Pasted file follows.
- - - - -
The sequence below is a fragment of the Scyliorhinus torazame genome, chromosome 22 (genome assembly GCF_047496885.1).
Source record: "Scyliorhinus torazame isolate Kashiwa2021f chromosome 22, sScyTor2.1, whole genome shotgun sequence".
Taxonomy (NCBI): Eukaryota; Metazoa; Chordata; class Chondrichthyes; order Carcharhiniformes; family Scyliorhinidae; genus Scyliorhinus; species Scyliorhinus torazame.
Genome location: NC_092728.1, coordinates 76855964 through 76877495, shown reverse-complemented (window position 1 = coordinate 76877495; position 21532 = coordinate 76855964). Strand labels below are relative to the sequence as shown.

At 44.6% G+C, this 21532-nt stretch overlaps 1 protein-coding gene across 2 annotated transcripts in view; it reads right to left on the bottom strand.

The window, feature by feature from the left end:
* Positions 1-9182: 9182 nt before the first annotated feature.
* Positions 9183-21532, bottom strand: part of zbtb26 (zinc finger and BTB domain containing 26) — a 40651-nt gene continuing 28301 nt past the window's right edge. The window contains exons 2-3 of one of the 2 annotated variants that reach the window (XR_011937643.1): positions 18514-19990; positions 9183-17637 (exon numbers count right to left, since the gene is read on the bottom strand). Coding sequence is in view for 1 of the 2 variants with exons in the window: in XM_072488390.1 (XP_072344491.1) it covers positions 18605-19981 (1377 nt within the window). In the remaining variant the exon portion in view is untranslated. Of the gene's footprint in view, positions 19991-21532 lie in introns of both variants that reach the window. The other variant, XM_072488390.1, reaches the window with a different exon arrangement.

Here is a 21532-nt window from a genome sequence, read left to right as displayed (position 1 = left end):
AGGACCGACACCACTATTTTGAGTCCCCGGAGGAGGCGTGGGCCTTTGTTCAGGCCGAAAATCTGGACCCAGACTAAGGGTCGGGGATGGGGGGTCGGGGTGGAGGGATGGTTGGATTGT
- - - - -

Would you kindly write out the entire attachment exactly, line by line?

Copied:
The sequence below is a fragment of the Scyliorhinus torazame genome, chromosome 22 (genome assembly GCF_047496885.1).
Source record: "Scyliorhinus torazame isolate Kashiwa2021f chromosome 22, sScyTor2.1, whole genome shotgun sequence".
Taxonomy (NCBI): Eukaryota; Metazoa; Chordata; class Chondrichthyes; order Carcharhiniformes; family Scyliorhinidae; genus Scyliorhinus; species Scyliorhinus torazame.
Genome location: NC_092728.1, coordinates 76855964 through 76877495, shown reverse-complemented (window position 1 = coordinate 76877495; position 21532 = coordinate 76855964). Strand labels below are relative to the sequence as shown.

At 44.6% G+C, this 21532-nt stretch overlaps 1 protein-coding gene across 2 annotated transcripts in view; it reads right to left on the bottom strand.

The window, feature by feature from the left end:
* Positions 1-9182: 9182 nt before the first annotated feature.
* Positions 9183-21532, bottom strand: part of zbtb26 (zinc finger and BTB domain containing 26) — a 40651-nt gene continuing 28301 nt past the window's right edge. The window contains exons 2-3 of one of the 2 annotated variants that reach the window (XR_011937643.1): positions 18514-19990; positions 9183-17637 (exon numbers count right to left, since the gene is read on the bottom strand). Coding sequence is in view for 1 of the 2 variants with exons in the window: in XM_072488390.1 (XP_072344491.1) it covers positions 18605-19981 (1377 nt within the window). In the remaining variant the exon portion in view is untranslated. Of the gene's footprint in view, positions 19991-21532 lie in introns of both variants that reach the window. The other variant, XM_072488390.1, reaches the window with a different exon arrangement.

Here is a 21532-nt window from a genome sequence, read left to right as displayed (position 1 = left end):
AGGACCGACACCACTATTTTGAGTCCCCGGAGGAGGCGTGGGCCTTTGTTCAGGCCGAAAATCTGGACCCAGACTAAGGGTCGGGGATGGGGGGTCGGGGTGGAGGGATGGTTGGATTGT